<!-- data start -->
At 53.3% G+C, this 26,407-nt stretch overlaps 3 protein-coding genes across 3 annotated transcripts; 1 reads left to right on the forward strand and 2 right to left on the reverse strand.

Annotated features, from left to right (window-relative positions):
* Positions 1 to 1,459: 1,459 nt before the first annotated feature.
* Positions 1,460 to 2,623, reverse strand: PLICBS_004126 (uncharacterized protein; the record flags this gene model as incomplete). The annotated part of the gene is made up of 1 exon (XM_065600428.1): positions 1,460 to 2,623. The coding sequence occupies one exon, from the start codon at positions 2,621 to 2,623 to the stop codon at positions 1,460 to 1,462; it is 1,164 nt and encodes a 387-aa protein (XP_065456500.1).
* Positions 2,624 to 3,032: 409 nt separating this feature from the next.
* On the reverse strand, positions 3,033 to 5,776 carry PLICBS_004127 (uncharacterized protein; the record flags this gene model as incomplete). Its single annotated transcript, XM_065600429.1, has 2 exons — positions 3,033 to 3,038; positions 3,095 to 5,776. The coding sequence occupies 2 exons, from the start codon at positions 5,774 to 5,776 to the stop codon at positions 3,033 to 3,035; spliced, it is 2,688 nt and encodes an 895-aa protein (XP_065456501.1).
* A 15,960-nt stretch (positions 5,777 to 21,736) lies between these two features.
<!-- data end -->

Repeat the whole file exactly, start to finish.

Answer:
At 53.3% G+C, this 26,407-nt stretch overlaps 3 protein-coding genes across 3 annotated transcripts; 1 reads left to right on the forward strand and 2 right to left on the reverse strand.

Annotated features, from left to right (window-relative positions):
* Positions 1 to 1,459: 1,459 nt before the first annotated feature.
* Positions 1,460 to 2,623, reverse strand: PLICBS_004126 (uncharacterized protein; the record flags this gene model as incomplete). The annotated part of the gene is made up of 1 exon (XM_065600428.1): positions 1,460 to 2,623. The coding sequence occupies one exon, from the start codon at positions 2,621 to 2,623 to the stop codon at positions 1,460 to 1,462; it is 1,164 nt and encodes a 387-aa protein (XP_065456500.1).
* Positions 2,624 to 3,032: 409 nt separating this feature from the next.
* On the reverse strand, positions 3,033 to 5,776 carry PLICBS_004127 (uncharacterized protein; the record flags this gene model as incomplete). Its single annotated transcript, XM_065600429.1, has 2 exons — positions 3,033 to 3,038; positions 3,095 to 5,776. The coding sequence occupies 2 exons, from the start codon at positions 5,774 to 5,776 to the stop codon at positions 3,033 to 3,035; spliced, it is 2,688 nt and encodes an 895-aa protein (XP_065456501.1).
* A 15,960-nt stretch (positions 5,777 to 21,736) lies between these two features.